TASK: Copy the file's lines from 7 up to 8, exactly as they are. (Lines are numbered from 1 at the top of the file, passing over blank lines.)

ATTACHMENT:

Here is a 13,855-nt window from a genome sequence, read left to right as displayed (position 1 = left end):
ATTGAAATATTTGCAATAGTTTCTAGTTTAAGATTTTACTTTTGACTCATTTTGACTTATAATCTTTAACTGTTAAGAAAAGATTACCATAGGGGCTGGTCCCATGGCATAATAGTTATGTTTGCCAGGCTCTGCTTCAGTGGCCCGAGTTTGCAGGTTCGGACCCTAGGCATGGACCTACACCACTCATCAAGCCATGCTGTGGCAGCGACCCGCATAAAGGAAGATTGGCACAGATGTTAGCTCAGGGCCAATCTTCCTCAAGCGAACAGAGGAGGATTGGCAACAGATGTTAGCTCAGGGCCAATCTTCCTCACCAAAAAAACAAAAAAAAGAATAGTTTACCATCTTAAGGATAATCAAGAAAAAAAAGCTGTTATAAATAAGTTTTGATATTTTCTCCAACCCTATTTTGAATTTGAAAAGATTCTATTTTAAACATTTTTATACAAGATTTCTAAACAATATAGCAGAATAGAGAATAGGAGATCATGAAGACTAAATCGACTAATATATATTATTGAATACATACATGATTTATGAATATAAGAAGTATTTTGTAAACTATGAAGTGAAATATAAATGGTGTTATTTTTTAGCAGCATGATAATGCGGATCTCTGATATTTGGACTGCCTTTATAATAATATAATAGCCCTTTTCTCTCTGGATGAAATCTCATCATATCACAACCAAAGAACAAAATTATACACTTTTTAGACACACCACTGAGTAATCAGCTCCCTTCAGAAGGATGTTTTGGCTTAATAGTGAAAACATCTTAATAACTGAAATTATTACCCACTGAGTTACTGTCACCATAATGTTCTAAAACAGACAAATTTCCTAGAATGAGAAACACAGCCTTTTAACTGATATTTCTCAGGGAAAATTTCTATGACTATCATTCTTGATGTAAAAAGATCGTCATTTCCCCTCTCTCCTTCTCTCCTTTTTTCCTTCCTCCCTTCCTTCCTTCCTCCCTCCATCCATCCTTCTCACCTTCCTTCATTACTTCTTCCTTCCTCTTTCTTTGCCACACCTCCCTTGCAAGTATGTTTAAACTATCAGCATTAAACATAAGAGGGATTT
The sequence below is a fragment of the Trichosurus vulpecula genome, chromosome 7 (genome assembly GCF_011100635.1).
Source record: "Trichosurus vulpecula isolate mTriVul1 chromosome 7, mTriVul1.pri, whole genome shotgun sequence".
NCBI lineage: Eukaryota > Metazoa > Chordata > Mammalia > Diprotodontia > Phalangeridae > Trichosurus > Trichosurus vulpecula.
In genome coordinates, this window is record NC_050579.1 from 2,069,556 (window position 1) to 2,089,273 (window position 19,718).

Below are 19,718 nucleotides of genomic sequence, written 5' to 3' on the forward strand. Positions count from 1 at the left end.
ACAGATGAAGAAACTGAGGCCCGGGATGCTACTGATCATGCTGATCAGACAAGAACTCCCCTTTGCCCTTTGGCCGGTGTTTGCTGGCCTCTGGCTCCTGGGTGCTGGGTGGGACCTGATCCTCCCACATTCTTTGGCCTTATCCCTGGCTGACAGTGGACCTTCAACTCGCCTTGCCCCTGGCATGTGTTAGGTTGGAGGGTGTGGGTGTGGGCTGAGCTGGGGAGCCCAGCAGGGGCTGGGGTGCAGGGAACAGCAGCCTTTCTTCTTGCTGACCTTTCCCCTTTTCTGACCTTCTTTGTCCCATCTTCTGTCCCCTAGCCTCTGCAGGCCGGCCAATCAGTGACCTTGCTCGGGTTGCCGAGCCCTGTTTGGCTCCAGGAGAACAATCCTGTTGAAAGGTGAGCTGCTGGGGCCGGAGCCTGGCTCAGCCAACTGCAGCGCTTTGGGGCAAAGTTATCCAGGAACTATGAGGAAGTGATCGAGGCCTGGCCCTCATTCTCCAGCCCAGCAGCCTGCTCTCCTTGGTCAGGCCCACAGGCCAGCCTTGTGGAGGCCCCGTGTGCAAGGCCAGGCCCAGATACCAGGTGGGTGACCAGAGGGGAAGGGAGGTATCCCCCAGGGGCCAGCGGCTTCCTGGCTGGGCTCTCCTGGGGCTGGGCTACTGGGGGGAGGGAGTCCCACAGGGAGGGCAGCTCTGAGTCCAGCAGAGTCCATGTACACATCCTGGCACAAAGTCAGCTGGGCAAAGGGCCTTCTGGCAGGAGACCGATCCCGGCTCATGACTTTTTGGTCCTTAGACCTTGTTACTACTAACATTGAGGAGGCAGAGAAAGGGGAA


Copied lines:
Below are 19,718 nucleotides of genomic sequence, written 5' to 3' on the forward strand. Positions count from 1 at the left end.
ACAGATGAAGAAACTGAGGCCCGGGATGCTACTGATCATGCTGATCAGACAAGAACTCCCCTTTGCCCTTTGGCCGGTGTTTGCTGGCCTCTGGCTCCTGGGTGCTGGGTGGGACCTGATCCTCCCACATTCTTTGGCCTTATCCCTGGCTGACAGTGGACCTTCAACTCGCCTTGCCCCTGGCATGTGTTAGGTTGGAGGGTGTGGGTGTGGGCTGAGCTGGGGAGCCCAGCAGGGGCTGGGGTGCAGGGAACAGCAGCCTTTCTTCTTGCTGACCTTTCCCCTTTTCTGACCTTCTTTGTCCCATCTTCTGTCCCCTAGCCTCTGCAGGCCGGCCAATCAGTGACCTTGCTCGGGTTGCCGAGCCCTGTTTGGCTCCAGGAGAACAATCCTGTTGAAAGGTGAGCTGCTGGGGCCGGAGCCTGGCTCAGCCAACTGCAGCGCTTTGGGGCAAAGTTATCCAGGAACTATGAGGAAGTGATCGAGGCCTGGCCCTCATTCTCCAGCCCAGCAGCCTGCTCTCCTTGGTCAGGCCCACAGGCCAGCCTTGTGGAGGCCCCGTGTGCAAGGCCAGGCCCAGATACCAGGTGGGTGACCAGAGGGGAAGGGAGGTATCCCCCAGGGGCCAGCGGCTTCCTGGCTGGGCTCTCCTGGGGCTGGGCTACTGGGGGGAGGGAGTCCCACAGGGAGGGCAGCTCTGAGTCCAGCAGAGTCCATGTACACATCCTGGCACAAAGTCAGCTGGGCAAAGGGCCTTCTGGCAGGAGACCGATCCCGGCTCATGACTTTTTGGTCCTTAGACCTTGTTACTACTAACATTGAGGAGGCAGAGAAAGGGGAA